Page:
• Sitka Health Summit project to get more fish in school lunches to start pilot study

From left, Lexi Fish, Linda Wilson and Kerry MacLane serve up fish tacos at Pacific High recently. At right are Sitka School Board President Lon Garrison and Superintendent Steve Bradshaw. The Sitka School District is considering adding locally caught fish to the school lunch program. (Daily Sitka Sentinel photo by James Poulson)

From left, Lexi Fish, Linda Wilson and Kerry MacLane serve up fish tacos at Pacific High recently. At right are Sitka School Board President Lon Garrison and Superintendent Steve Bradshaw. The Sitka School District is considering adding locally caught fish to the school lunch program. (Daily Sitka Sentinel photo by James Poulson)

Members of the Sitka Health Summit group trying to get more locally caught wild fish served in school lunches met with Sitka school officials Friday, Nov. 19, over a meal of fish tacos and agreed to a pilot study to see how many students will choose fish for lunch.

The project is one of four community health priorities/goals to come out of the 2010 Sitka Health Summit this October. Community members want to have more locally caught wild fish served in school lunches because the food is healthier than the usual school-lunch fare, especially with the Omega 3 fatty acids found in most finfish. Also, by using local fish will help the local commercial fishing industry and there is less of an environmental impact because there are fewer transportation miles used to get the food to Sitka.

On Friday, Nov. 19, members of the project task force — called FISH!, or Fish In Schools, Hooray! — met with Sitka School District Superintendent Steve Bradshaw and other school officials, including NANA Management Services, which has the food service contract for the school district. Representatives from several of Sitka’s fish processors and commercial fishing organizations also attended the fish taco lunch at the Southeast Alaska Career Center (located behind Pacific High School). One of the key issues is trying to find reasonably priced fish that doesn’t exceed the school district’s budget for protein.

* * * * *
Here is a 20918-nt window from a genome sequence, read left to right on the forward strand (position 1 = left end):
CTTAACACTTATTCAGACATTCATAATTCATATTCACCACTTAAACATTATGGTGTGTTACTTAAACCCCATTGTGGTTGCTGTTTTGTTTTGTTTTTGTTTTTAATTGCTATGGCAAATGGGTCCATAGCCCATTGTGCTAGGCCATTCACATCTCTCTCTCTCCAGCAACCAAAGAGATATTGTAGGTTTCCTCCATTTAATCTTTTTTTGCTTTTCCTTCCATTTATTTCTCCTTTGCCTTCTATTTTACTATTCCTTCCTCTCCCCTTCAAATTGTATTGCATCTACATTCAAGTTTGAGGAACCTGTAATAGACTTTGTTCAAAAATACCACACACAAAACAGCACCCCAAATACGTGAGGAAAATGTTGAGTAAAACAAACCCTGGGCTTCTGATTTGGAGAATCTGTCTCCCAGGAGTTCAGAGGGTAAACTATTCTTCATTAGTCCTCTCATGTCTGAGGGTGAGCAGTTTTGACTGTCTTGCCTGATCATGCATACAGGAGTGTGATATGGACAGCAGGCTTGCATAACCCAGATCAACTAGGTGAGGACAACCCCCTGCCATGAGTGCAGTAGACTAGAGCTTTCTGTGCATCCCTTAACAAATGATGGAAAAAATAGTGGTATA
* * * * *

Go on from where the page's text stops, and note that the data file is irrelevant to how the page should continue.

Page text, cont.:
During the meeting, the school district and FISH! decided to run a pilot project at Blatchley Middle School starting in January and running through the end of the school year. During the test program, fresh fish (starting with Pacific cod) will be served once a month as one of the four options available to students. If enough of the students select the fish, then the project will spread to all schools next year. The task force will promote the fish through the school newspaper, school newsletter and other local media. The task force will sponsor the cost difference during the first month of the project, with other groups picking up the cost difference in following months.

In addition to the Sitka School District, the task force also is working with Pacific High School (which creates its own menus separate from the district), Mt. Edgecumbe High School (which is run by the Alaska Department of Education and Early Development) and the Sitka Pioneer Home to get more locally caught wild fish into their menus.